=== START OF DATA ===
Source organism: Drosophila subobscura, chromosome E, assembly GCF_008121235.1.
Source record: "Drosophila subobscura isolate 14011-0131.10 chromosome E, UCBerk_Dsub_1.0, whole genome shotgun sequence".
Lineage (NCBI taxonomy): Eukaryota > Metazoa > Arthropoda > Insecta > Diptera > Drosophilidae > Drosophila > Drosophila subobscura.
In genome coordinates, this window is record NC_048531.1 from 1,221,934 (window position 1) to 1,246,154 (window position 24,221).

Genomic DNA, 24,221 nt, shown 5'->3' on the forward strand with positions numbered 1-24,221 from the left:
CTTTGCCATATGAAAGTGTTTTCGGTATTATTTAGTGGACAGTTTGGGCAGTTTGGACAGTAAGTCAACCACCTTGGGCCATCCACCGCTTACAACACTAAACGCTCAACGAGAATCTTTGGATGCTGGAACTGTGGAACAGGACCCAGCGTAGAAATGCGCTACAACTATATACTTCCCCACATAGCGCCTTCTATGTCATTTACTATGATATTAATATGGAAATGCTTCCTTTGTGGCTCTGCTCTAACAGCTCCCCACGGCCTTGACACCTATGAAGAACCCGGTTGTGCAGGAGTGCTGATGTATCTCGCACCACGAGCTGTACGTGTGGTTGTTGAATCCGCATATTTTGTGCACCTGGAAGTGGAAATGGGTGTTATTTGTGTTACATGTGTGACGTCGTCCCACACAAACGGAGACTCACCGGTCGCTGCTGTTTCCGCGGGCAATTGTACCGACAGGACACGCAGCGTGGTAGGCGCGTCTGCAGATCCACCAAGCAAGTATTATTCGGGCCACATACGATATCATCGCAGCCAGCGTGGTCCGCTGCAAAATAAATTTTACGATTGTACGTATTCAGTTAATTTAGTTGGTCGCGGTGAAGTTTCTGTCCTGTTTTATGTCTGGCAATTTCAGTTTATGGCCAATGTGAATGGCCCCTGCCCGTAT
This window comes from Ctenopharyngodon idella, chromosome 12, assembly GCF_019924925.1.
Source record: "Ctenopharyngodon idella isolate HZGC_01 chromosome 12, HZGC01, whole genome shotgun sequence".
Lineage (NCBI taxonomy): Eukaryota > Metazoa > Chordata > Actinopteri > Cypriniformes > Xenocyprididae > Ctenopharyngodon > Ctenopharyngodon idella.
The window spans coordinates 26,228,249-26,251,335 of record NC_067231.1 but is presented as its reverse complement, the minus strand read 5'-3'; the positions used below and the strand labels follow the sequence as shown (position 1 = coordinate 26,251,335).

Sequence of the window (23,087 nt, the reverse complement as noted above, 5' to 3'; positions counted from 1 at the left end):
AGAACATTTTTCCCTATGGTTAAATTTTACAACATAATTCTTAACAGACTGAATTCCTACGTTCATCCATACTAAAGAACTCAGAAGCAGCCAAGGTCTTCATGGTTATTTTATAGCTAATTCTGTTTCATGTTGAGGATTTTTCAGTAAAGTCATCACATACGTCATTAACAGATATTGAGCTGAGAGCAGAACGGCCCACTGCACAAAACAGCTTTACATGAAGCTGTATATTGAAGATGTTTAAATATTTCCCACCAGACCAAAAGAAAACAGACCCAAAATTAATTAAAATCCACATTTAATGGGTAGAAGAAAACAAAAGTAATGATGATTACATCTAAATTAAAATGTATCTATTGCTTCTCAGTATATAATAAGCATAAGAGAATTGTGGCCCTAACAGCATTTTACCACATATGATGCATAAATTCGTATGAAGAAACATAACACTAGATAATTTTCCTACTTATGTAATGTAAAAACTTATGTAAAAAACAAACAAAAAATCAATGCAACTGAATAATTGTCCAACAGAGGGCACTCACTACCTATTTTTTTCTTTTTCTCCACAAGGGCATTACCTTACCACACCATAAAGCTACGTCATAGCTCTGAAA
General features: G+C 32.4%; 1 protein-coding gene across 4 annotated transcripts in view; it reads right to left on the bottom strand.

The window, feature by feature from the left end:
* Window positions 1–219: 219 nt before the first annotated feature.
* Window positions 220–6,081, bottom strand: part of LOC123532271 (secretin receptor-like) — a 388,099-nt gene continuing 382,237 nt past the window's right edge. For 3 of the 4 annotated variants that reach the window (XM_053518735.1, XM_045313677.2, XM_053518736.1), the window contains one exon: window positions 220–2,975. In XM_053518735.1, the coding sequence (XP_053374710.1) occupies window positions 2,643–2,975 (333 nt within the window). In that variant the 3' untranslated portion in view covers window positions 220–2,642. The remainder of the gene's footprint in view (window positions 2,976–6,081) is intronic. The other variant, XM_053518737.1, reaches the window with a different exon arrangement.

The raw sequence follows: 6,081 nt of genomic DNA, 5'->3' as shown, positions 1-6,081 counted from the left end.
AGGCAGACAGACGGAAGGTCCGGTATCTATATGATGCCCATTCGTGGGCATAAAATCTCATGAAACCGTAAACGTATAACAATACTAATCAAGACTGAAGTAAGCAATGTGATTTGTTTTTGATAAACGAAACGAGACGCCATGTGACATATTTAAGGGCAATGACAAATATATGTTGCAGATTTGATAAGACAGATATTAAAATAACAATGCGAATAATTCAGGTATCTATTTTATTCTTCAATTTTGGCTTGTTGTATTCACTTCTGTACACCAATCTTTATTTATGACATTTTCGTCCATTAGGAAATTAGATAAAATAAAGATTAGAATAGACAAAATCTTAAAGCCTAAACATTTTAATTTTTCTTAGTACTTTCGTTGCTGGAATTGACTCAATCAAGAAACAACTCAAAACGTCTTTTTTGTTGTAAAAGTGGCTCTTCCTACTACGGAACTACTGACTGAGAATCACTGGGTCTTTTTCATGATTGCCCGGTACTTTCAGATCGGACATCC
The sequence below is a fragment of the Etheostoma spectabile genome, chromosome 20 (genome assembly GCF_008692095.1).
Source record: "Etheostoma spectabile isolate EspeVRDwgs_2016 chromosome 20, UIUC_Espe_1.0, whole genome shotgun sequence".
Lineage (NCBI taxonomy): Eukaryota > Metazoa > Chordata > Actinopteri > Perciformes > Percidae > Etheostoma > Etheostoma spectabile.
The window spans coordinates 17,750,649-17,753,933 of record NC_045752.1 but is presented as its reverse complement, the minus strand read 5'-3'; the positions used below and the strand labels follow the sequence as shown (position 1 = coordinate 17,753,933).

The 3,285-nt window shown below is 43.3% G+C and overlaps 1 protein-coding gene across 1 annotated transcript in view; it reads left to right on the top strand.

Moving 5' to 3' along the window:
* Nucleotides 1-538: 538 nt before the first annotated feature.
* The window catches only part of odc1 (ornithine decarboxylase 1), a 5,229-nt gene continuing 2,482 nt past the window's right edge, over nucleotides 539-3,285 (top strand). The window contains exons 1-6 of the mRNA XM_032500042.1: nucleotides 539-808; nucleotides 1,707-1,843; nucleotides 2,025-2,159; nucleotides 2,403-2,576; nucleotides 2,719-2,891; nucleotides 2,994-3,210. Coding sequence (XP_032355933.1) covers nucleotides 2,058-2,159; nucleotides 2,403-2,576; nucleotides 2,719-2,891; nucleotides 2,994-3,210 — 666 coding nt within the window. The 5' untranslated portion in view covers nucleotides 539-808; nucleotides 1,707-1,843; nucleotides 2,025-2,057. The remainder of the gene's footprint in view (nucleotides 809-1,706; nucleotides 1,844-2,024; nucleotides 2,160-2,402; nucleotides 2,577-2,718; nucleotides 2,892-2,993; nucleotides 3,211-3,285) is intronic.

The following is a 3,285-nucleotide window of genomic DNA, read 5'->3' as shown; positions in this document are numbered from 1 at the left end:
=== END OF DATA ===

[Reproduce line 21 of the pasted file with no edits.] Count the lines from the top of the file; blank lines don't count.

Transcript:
Lineage (NCBI taxonomy): Eukaryota > Metazoa > Chordata > Actinopteri > Perciformes > Percidae > Etheostoma > Etheostoma spectabile.